It was a trading debacle so large it took the name of the biggest animal on earth. Now regulators have levelled a penalty suitable in size.
JPMorgan Chase & Co. agreed to pay a total of $920-million (U.S.) to American and British authorities to resolve multiple probes into its “London Whale” fiasco, a fine that represents one of the heftiest settlements ever paid by a financial institution.
In a rare admission, the bank acknowledged that it had violated securities laws by allowing traders to misrepresent the value of their bets and by neglecting to convey important information to its board of directors.
The bank “failed to keep watch over its traders as they overvalued a very complex portfolio to hide massive losses,” said George S. Canellos, a senior official at the U.S. Securities and Exchange Commission, in a statement on Thursday. JPMorgan’s top management “broke a cardinal rule of corporate governance and deprived its board of critical information it needed to fully assess the company’s problems.”
The settlement marks an aggressive turn for the SEC. Its prior strategy allowed banks to neither admit nor deny its allegations when paying fines, a policy its new chief had called into question.
Thursday’s announcement is also a humbling moment for the U.S.’s biggest bank, which has grappled with the fallout from the trading disaster for more than a year. The positions, which involved a portfolio of credit derivatives in London, cost the bank $6-billion in losses and damaged the reputation of CEO Jamie Dimon, previously considered one of the savviest risk managers on Wall Street.
The disaster also led to criminal charges against two London-based traders.
Ever since the extent of the losses emerged last spring, JPMorgan has been subject to a torrent of regulatory scrutiny. Thursday’s settlement involved four regulators, three in the U.S. and one in the U.K. But it does not mean that JPMorgan’s legal troubles have been put to rest. Another regulator, the U.S. Commodity Futures Trading Commission, is continuing its probe into the trades. And there’s still a criminal investigation under way by federal prosecutors in Manhattan.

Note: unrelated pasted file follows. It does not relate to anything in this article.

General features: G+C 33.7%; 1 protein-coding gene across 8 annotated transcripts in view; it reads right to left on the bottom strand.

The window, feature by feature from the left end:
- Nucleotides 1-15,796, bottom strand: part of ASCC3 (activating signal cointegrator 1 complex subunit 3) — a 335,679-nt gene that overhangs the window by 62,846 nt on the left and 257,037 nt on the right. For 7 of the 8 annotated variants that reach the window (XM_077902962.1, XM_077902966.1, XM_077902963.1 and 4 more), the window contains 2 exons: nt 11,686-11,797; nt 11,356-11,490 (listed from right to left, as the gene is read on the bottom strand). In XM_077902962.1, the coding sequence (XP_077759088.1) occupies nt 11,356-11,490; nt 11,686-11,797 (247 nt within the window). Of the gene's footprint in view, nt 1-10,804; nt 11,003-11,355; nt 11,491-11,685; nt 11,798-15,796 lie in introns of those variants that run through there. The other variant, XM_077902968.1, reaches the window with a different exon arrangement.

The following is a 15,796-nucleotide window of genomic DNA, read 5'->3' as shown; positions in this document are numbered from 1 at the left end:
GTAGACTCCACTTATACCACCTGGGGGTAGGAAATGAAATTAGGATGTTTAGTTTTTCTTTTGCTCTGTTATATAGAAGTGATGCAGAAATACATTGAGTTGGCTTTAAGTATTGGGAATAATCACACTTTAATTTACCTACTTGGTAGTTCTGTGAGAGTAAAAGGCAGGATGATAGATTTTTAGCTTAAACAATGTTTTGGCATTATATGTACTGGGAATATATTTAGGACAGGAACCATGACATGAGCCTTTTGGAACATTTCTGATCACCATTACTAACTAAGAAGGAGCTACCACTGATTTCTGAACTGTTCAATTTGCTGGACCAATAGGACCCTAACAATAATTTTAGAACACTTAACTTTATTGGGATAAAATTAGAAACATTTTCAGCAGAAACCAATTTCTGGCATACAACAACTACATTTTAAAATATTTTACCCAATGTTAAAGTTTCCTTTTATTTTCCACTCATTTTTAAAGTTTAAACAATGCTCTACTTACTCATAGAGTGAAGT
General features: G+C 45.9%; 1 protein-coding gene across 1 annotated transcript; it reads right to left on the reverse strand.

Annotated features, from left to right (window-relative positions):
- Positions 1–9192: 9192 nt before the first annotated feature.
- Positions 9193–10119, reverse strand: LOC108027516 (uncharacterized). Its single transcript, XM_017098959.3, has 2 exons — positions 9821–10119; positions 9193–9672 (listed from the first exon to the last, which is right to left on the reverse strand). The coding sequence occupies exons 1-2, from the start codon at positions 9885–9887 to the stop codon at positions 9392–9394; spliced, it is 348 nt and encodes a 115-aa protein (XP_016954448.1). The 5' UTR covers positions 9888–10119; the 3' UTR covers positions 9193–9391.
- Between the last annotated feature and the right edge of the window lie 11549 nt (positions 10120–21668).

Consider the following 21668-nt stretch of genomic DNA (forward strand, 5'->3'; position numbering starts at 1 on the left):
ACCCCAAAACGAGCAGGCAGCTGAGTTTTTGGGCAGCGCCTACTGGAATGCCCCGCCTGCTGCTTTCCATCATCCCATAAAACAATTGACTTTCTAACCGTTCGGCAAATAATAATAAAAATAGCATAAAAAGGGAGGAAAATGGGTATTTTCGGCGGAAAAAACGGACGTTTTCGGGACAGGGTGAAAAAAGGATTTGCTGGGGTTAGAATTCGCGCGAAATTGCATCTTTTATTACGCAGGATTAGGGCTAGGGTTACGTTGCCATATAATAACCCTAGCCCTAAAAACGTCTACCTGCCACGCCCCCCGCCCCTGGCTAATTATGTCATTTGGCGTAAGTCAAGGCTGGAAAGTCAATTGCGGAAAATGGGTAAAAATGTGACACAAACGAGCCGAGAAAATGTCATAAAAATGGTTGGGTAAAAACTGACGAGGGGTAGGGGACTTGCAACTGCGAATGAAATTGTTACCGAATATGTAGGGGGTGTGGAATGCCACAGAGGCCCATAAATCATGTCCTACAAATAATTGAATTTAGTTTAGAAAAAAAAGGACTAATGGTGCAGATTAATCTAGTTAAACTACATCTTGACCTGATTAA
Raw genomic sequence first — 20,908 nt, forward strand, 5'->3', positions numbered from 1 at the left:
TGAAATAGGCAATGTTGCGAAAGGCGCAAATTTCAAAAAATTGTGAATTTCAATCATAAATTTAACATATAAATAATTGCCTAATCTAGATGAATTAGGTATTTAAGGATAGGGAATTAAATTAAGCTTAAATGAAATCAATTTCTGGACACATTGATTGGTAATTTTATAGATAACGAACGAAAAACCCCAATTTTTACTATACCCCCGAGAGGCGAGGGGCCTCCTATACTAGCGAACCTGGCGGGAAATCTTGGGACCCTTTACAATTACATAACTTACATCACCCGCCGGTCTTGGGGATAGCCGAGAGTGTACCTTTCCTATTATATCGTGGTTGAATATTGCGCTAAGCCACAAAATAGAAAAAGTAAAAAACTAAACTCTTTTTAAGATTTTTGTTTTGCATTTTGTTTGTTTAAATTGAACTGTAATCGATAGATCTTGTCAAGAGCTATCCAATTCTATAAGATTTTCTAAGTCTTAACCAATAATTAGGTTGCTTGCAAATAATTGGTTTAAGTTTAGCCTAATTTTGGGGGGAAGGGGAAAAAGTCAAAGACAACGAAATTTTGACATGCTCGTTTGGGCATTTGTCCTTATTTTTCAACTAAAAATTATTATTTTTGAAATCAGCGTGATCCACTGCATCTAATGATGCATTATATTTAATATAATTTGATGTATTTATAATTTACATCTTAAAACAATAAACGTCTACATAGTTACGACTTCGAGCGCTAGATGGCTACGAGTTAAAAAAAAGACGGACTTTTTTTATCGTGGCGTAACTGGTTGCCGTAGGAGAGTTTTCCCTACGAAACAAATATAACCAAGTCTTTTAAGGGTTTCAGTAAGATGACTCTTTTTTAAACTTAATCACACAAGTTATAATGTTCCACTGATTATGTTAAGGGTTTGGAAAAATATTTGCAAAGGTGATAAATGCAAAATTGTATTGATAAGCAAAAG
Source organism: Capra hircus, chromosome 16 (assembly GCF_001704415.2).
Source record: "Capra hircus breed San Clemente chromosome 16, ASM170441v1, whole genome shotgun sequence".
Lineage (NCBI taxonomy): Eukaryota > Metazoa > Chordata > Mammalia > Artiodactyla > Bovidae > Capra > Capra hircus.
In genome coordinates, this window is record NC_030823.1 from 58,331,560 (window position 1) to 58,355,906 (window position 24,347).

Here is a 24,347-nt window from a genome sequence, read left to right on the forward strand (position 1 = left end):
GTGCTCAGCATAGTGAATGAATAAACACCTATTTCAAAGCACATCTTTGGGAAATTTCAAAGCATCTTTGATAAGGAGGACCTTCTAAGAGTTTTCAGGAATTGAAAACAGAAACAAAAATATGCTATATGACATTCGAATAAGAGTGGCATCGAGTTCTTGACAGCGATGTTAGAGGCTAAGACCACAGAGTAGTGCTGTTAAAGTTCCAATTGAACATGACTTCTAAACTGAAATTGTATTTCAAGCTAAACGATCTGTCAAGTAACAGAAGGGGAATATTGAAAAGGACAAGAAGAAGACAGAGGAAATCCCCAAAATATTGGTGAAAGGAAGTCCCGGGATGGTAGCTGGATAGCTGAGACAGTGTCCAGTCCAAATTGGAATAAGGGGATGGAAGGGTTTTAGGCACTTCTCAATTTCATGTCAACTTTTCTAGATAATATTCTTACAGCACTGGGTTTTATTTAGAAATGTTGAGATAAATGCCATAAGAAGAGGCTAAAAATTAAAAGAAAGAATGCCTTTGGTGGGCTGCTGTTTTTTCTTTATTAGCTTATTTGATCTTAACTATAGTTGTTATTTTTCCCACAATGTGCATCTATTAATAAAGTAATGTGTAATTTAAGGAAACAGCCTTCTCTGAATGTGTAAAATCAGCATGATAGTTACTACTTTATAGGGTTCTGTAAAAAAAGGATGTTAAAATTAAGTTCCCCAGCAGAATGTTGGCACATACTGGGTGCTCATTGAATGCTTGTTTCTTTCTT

In a statement, the bank called the settlements “a major step in the firm’s ongoing efforts to put these issues behind it.” Mr. Dimon added that JPMorgan “accepted responsibility and acknowledged our mistakes from the start, and we have learned from them and worked to fix them.”
In its settlement order, the SEC noted that the accounting controls in the unit responsible for the London Whale trades were “woefully deficient.” A single employee was in charge of verifying the value of the positions, it said; one of the spreadsheets involved in pricing the trades had data that was manually entered and contained errors. One such error produced a $237-million discrepancy in the way the trades were valued, the SEC said.
The settlement also revealed that the internal reviews of the “London Whale” positions were so troubling that some of the bank’s senior executives expressed reservations about endorsing its first-quarter financial statements. One executive even contacted an outside lawyer, the SEC said, to discuss the scope of his obligations in signing off on the statements.
The three other regulators involved in Thursday’s agreement – the U.S. Federal Reserve, the Office of the Comptroller of the Currency and the U.K. Financial Conduct Authority – also weighed in. The trading activity in question was “recklessly unsafe and unsound” and formed “part of a pattern of misconduct,” the OCC said in its findings. For its part, the Financial Conduct Authority said that the bank’s executives in London “deliberately misled” the British regulator with reassurances even as they struggled with what they knew was a growing crisis.
Experts said that the admission of wrongdoing by JPMorgan marked a turning point. Paying penalties had become “just the cost of doing business,” said Cornelius Hurley, director of the Center for Law, Finance and Policy at Boston University. “The fact that they admitted to the underlying offences means they didn’t skate on the issues.” It also could open the door to other lawsuits from private parties, he said.
The settlement caps a remarkable evolution for Mr. Dimon, who has gone from flippant to defiant to repentant over the course of the scandal (in its earliest days, he memorably dismissed the trades as a “tempest in a teapot”). He later apologized for the trading blunder, describing it in a letter to investors as the “stupidest and most embarrassing situation I have ever been a part of.”
Earlier this week, Mr. Dimon wrote a lengthy memo to JPMorgan’s staff in which he said that ensuring the bank complies with regulations is “priority #1.” The bank has begun an “unprecedented effort” to make that happen, he wrote, which includes Mr. Dimon personally meeting with the bank’s examiners on a regular basis.
The London Whale episode is not the only recent regulatory woe for the bank. On Thursday, regulators also ordered the bank to refund $300-million to customers and pay further fines of $80-million over faulty practices in its credit-card division. Meanwhile, federal prosecutors are reportedly investigating whether the bank obstructed a recent probe into its alleged manipulation of electricity markets.